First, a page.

All games seem to have a winner and a loser. This very nature often leads to one person being upset. In premises where customers are playing games such as pool or darts, there is also the added issue of potential weapons. Issues may also arise with whose turn it is next.
To help reduce potential problems:
- As rules differ from area to area, have a set of house rules for everyone to play by
- Put a clear, fair system in place for how to book games and how to determine who plays next
- Ensure the area is well staffed or has frequent staff presence to spot any potential problems
- Put in place a deposit system or some other method, so all darts / cues / etc. are returned to staff after each game
Understanding body language can be very helpful in seeing trouble and dealing with it effectively. The table below shows the signs to look out for if someone is getting aggressive. You also need to think about your own body language. When dealing with the situation, you need to be assertive if you want people to do as you say.
|Body Language |
| ||AGGRESSIVE (angry)||ASSERTIVE (in control)||PASSIVE (weak)|
|Posture||Leaning forward||Upright / straight||Shrinking|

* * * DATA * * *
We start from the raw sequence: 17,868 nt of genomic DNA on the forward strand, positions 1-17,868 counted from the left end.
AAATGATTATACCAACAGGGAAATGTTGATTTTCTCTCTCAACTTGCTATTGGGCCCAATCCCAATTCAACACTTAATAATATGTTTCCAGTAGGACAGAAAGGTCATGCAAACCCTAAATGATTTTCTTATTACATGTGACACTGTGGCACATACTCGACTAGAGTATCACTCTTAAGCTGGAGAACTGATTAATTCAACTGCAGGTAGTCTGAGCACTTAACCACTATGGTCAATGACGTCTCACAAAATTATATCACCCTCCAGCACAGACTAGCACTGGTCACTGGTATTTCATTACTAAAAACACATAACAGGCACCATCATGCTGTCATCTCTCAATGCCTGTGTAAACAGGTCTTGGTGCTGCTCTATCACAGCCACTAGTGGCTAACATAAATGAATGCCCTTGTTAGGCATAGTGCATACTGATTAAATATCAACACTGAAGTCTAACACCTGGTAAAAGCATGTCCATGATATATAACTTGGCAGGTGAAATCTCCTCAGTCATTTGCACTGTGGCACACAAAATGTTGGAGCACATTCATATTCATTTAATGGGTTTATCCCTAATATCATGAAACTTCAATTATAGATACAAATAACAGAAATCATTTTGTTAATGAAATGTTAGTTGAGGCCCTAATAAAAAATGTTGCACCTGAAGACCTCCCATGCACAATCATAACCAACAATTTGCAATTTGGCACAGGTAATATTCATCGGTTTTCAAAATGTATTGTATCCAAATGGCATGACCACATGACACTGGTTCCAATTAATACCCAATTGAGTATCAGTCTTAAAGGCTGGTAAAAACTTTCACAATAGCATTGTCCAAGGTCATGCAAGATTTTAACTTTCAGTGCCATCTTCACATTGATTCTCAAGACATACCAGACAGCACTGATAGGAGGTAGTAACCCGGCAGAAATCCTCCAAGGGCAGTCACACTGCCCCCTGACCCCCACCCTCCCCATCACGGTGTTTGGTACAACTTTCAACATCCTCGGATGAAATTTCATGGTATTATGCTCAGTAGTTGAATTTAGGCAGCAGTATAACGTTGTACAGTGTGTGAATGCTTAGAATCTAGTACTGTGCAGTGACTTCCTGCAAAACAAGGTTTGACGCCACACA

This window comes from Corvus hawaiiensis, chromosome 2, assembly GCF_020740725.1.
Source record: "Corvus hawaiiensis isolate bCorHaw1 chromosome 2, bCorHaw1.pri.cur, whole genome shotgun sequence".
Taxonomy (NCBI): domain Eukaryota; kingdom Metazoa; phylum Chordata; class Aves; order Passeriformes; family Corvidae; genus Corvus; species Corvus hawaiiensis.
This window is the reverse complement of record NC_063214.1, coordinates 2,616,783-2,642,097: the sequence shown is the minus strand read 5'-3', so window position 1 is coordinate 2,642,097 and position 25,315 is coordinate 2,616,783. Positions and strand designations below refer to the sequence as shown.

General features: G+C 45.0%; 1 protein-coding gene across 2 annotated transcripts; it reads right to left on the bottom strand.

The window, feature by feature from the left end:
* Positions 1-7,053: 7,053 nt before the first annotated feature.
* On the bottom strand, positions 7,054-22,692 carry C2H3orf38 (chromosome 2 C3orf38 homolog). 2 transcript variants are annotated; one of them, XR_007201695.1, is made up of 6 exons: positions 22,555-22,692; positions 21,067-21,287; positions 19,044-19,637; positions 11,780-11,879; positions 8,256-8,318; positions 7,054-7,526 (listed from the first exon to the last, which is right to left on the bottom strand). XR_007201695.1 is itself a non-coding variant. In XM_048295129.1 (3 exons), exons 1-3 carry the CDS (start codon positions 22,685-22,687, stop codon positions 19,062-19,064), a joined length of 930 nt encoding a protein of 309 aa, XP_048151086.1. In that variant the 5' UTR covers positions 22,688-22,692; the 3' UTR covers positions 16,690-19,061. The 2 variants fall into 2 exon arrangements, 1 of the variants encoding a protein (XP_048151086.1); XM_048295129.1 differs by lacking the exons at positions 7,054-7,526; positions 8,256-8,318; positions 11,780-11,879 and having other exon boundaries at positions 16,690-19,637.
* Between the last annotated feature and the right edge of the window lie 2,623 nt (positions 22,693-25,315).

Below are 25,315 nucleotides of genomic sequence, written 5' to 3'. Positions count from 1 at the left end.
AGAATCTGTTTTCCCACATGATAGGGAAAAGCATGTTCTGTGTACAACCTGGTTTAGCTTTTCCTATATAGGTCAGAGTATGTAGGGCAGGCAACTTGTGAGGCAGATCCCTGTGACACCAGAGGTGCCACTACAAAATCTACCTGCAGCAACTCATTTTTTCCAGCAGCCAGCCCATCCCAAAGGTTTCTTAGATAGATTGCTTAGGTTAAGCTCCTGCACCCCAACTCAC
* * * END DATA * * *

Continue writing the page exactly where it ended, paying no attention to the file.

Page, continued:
|Head||Chin jutting out||Firm, not rigid||Head down|
|Eyes||Strongly focused, staring, often piercing or glaring eye contact||Good, regular eye contact||Glancing away or downwards, little eye contact|
|Face||Set or firm||Expression fits the words||Smiling even when upset|
|Voice||Loud and emphatic||Well modulated to
fit content||Hesitant or soft, trailing off at ends of words or sentences|
|Arms / Hands||Hands on hips, fists, sharp
gestures, pointing, jabbing||Relaxed / moving easily,
open palms||Aimless / still|
|Movement / Walking||Slow and pounding or
fast, deliberate||Measured pace suited|
to the situation
|Slow and hesitant or fast and jerky|
How to get it right
It’s not easy to get it right. You must try to be assertive, not aggressive or passive.
Don’t give up. If you think carefully about your voice, your movements and being calm, everything else tends to follow.
You’ll probably be aware that each person has a certain amount of “personal space”. If a stranger stands too close, it is uncomfortable. In conflict situations, standing too close may be seen as a threat, so keep a comfortable distance from the person you’re speaking to. Remember also that a person from a different country or culture may prefer a different amount of personal space (e.g., they may like to stand closer or further away than you do).
A barrier of some kind, such as a table, can help to keep this distance. The bar or counter itself is a barrier. You may have found that you feel more comfortable speaking with people when you are behind the bar or counter than when you are out on your own. This is because the physical barrier acts as a psychological barrier as well.
Reacting to Trouble
Most conflict can be prevented or controlled in the early stages. However, if a situation has gotten to a heated stage before you arrive, it can be much more difficult. Remember your own and others’ safety:
- Keep calm and try to slow things down